Elizabeth Pollin profile picture

Elizabeth Pollin Psychotherapy, LMHC, LADC

Not Taking New Clients

Elizabeth Pollin approaches counseling as an exercise in wellness, looking at life patterns, patterns of habit, and patterns of thought to promote change. Specialties include addiction, recovery, trauma-informed practice, and wellness/mindfulness. Counseling is a partnership and both counselor and client must be invested and engaged in order to identify and achieve goals!

Specialties
  • General Mental Health
  • Grief and Loss
  • Life Transitions
  • Addiction and Substance Misuse
  • Trauma and Post-Traumatic Stress Disorder (PTSD)
Finances
  • $ $ $ $ $
    $140-200
  • UnitedHealthcare
  • Oxford Health Plans
  • Aetna
  • UMR
  • Oscar
  • UHC Student Resources
  • Harvard Pilgrim
  • Blue Cross Blue Shield of Massachusetts
  • Out-of-pocket
Licensed in
Therapy licenses aren't like driver's licenses — each state has its own set of rules. To offer care, a provider needs to be licensed in the state you're located in when sessions are happening.
  • Massachusetts
  • Rhode Island
  • Washington
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Provider
Profile
“Counseling is a partnership, which means that progress is measured by the client's perception of change and willingness to incorporate habit change into their daily regime.”
What was your path to becoming a therapist?
Counseling brings the various aspects of my career path and interests together into one lovely tapestry. My career path reflects my interest in and connection to the human and natural environments. I've been an outdoor educator and backcountry ranger, a commercial beekeeper, and a truck driver; I've managed my own business for years. My interest in counseling focuses not only on individual wellness but on collective health and wellbeing, taking note of social and/or cultural forces that impact our lives and our wellness. Access to justice and to quality mental health care are two guiding principles for me in my practice. I am a licensed substance/addiction counselor, a licensed mental health counselor, and a yoga teacher (RYT-200). I hold certification as a certified clinical trauma professional through the International Association of Trauma Professionals. I'm also an attorney focused on the intersection between the legal system, mental health/wellness, and access to opportunity.
What should someone know about working with you?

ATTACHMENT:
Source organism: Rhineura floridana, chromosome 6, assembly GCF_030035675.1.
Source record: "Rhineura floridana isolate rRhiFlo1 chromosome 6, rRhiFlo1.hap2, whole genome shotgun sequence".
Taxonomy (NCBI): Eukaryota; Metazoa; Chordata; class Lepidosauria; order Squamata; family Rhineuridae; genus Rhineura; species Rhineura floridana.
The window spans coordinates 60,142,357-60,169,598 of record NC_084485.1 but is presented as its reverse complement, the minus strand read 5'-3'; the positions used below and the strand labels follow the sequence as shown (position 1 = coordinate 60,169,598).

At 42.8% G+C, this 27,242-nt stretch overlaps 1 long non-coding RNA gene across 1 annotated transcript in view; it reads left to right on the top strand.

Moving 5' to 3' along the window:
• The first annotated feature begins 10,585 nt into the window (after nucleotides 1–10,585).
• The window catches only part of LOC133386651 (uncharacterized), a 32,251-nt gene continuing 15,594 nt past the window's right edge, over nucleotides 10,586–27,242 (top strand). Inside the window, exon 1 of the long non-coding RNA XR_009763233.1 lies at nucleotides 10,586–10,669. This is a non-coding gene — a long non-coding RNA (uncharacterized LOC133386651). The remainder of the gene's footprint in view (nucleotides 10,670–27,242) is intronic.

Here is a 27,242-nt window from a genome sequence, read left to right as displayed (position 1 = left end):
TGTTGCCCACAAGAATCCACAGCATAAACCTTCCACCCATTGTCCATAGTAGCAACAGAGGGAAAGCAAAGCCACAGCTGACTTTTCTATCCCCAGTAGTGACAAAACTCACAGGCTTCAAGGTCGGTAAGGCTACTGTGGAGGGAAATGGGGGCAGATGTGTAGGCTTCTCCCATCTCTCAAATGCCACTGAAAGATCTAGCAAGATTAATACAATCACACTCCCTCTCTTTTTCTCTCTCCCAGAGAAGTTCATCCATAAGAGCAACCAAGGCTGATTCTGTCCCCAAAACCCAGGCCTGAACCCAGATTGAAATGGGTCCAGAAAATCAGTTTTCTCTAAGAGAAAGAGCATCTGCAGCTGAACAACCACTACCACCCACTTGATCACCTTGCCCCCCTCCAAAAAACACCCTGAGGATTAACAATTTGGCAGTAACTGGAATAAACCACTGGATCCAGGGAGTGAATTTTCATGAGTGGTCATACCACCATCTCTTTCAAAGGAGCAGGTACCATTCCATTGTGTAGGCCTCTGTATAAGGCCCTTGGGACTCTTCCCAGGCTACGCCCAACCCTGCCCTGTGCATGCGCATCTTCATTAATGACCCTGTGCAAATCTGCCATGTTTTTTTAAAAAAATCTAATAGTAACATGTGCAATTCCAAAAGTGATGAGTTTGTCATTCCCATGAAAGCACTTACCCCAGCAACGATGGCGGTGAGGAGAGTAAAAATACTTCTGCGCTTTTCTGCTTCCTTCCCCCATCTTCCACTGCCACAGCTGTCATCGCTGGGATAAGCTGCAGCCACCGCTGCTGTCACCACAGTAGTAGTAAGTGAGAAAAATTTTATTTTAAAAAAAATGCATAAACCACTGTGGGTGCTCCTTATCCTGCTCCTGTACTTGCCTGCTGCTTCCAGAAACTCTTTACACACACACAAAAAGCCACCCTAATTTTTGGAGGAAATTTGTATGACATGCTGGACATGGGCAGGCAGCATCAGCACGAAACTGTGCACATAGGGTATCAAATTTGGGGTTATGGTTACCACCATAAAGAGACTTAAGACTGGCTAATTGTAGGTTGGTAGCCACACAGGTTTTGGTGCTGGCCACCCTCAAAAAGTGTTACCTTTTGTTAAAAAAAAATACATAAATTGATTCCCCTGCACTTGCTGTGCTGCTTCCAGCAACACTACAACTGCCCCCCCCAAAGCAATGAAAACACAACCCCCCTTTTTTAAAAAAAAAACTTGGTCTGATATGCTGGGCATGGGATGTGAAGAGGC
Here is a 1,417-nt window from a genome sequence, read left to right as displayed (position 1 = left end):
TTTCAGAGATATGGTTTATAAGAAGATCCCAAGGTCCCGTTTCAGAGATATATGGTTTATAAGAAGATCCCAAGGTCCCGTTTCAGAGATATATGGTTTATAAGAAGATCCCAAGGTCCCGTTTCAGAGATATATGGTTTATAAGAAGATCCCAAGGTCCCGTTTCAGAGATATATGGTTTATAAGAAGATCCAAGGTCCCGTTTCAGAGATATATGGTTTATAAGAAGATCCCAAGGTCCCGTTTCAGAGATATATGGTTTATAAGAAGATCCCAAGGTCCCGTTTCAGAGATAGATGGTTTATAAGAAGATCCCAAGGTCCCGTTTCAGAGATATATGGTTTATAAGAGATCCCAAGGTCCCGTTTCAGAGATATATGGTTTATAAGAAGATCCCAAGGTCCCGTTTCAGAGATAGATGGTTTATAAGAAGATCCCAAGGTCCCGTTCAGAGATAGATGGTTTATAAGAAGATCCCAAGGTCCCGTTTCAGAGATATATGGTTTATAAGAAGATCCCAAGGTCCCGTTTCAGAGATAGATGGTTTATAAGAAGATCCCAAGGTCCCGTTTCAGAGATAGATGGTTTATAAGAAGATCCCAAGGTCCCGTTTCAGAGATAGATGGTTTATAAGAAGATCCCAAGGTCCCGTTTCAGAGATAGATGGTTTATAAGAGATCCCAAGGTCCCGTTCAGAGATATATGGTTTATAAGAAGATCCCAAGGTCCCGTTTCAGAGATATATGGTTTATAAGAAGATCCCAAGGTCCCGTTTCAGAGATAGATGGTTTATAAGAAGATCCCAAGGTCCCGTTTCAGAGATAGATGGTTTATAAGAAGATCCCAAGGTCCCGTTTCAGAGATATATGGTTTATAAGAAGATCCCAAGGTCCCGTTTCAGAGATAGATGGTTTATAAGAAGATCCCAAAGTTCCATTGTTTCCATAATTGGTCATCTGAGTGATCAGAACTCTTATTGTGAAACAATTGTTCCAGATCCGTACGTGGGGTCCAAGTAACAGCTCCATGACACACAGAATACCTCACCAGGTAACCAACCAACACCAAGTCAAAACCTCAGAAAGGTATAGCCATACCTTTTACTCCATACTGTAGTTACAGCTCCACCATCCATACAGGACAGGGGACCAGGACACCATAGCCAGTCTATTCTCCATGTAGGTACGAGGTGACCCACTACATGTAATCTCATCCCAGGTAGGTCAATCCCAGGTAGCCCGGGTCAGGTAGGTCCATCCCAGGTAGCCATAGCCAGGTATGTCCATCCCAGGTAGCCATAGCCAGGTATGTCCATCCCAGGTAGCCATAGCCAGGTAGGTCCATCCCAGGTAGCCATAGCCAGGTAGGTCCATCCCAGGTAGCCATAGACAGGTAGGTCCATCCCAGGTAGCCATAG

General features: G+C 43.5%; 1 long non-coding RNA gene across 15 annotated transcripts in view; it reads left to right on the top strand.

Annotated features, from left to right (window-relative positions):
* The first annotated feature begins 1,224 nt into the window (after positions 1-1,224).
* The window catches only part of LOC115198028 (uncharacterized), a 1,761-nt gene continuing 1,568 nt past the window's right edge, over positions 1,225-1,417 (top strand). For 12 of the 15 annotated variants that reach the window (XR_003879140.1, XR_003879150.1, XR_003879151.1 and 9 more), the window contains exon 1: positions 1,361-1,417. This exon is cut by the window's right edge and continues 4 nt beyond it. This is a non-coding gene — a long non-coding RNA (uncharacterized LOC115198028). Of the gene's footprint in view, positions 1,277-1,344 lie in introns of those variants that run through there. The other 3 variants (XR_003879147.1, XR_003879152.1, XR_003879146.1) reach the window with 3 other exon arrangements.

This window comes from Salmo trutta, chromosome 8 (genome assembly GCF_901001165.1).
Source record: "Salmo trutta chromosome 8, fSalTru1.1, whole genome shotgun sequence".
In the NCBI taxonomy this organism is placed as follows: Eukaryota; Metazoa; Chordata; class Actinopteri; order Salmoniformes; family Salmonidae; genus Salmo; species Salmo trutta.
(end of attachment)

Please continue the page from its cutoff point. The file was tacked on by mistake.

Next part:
I use a HIPAA-compliant electronic platform in my practice and all intake forms and questionnaires are provided to the client online before our first session. This way, we can hit the ground running and get into identifying issues and barriers to action as quickly as the client wishes. Counseling is a partnership, which means that progress is measured by the client's perception of change and willingness to incorporate habit change into their daily regime. I practice what I preach in terms of wellness and hope that clients will also create their own wellness practices and cognitive habits that promote wellness as they define it.
What do you do to continue learning and building competencies as a provider?
I am truly a lifelong learner and I am often taking online and in-person courses, particularly in trauma-informed care and practices as well as wellness/mindfulness-based practices.
How do your own core values shape your approach to therapy?
Culture and diversity have been key components of my life and my practice. As a child of an immigrant, I learned early on how rich cultural experiences inform our lives and our worldview. I grew up with a keen interest in learning about other people, practices, and belief systems. I strongly believe that access to quality medical, mental health, and legal services is a fundamental right.
What are you most excited about within the evolving mental health landscape?
I'm very excited by the ongoing research and understanding of the intersection between mental health, physical health, and wellness practices (specifically mindfulness, mindful awareness, and yoga). The research in neuroscience that looks at these types of interactions is fascinating! In terms of access to quality mental health care, I believe that telehealth offers a whole new look at how we as counselors can deliver mental health services.
“I practice what I preach in terms of wellness and hope that clients will also create their own wellness practices and cognitive habits that promote wellness as they define it.”